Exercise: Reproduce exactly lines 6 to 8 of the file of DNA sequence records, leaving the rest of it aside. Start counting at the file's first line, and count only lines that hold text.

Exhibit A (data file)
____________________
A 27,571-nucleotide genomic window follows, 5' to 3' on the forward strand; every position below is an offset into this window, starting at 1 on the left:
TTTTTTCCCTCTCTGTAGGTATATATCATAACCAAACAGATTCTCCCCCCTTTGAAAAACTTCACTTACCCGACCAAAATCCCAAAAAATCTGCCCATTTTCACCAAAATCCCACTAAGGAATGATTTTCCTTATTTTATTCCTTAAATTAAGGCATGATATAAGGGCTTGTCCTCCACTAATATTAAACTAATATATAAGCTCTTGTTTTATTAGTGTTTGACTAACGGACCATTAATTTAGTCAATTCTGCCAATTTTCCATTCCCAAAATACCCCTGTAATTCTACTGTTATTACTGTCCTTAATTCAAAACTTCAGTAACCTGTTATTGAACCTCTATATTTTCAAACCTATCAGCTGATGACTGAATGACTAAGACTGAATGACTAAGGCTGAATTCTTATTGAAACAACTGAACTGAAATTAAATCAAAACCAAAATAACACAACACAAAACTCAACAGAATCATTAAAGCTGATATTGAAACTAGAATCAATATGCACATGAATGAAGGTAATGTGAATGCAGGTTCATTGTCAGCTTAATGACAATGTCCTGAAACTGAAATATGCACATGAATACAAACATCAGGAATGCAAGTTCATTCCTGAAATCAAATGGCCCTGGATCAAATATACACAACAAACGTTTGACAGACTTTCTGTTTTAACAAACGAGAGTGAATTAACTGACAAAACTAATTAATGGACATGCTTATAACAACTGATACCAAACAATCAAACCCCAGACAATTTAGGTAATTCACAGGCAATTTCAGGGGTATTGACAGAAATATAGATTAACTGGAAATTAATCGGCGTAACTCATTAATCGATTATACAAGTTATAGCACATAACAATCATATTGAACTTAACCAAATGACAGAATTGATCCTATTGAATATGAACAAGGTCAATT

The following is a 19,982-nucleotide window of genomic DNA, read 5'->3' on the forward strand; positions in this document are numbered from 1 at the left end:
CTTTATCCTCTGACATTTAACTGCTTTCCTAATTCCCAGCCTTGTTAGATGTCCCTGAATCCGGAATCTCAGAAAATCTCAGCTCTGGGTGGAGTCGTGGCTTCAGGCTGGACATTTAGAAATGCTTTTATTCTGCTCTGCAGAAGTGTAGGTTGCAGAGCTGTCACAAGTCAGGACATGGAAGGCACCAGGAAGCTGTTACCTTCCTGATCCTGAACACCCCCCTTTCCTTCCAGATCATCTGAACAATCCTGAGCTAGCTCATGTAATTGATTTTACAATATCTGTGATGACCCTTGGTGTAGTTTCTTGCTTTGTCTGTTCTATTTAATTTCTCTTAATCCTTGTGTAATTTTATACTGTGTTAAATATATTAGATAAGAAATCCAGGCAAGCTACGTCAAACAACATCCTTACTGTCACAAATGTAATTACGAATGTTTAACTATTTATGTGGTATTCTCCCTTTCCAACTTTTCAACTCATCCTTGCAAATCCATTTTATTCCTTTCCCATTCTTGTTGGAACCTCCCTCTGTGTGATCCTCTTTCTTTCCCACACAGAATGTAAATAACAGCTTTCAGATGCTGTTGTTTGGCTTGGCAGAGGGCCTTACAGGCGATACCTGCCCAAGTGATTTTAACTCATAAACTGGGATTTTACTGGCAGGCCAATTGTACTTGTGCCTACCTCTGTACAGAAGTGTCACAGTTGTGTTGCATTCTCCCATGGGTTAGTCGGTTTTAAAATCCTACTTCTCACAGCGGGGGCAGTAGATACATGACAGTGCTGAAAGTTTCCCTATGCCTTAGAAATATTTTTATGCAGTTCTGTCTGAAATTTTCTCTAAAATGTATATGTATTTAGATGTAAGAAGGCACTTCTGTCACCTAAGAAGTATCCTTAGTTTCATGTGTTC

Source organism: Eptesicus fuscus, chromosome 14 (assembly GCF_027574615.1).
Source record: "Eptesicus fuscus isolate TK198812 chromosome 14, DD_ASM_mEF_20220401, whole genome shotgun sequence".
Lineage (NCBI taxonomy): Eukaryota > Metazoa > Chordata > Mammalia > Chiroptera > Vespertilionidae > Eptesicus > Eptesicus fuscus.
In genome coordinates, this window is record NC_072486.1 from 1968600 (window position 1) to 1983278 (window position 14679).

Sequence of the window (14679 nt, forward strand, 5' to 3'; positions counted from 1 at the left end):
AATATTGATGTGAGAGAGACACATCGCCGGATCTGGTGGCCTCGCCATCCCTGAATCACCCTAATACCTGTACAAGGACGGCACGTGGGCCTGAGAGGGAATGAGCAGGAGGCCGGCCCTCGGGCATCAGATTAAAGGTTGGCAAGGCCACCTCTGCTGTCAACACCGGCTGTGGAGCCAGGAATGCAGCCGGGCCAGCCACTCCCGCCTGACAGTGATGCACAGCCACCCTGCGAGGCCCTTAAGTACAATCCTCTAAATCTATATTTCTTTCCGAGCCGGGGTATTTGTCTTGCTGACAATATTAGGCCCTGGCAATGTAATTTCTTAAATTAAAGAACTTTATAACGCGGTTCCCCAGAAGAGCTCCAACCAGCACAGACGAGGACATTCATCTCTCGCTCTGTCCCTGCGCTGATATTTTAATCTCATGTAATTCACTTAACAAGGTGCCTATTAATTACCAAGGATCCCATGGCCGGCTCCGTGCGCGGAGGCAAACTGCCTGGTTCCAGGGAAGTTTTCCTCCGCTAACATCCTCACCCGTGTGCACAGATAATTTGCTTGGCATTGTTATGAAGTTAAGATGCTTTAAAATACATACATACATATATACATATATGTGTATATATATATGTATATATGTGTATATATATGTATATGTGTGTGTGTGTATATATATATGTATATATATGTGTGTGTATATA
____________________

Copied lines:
Source record: "Eptesicus fuscus isolate TK198812 chromosome 14, DD_ASM_mEF_20220401, whole genome shotgun sequence".
Lineage (NCBI taxonomy): Eukaryota > Metazoa > Chordata > Mammalia > Chiroptera > Vespertilionidae > Eptesicus > Eptesicus fuscus.
In genome coordinates, this window is record NC_072486.1 from 1968600 (window position 1) to 1983278 (window position 14679).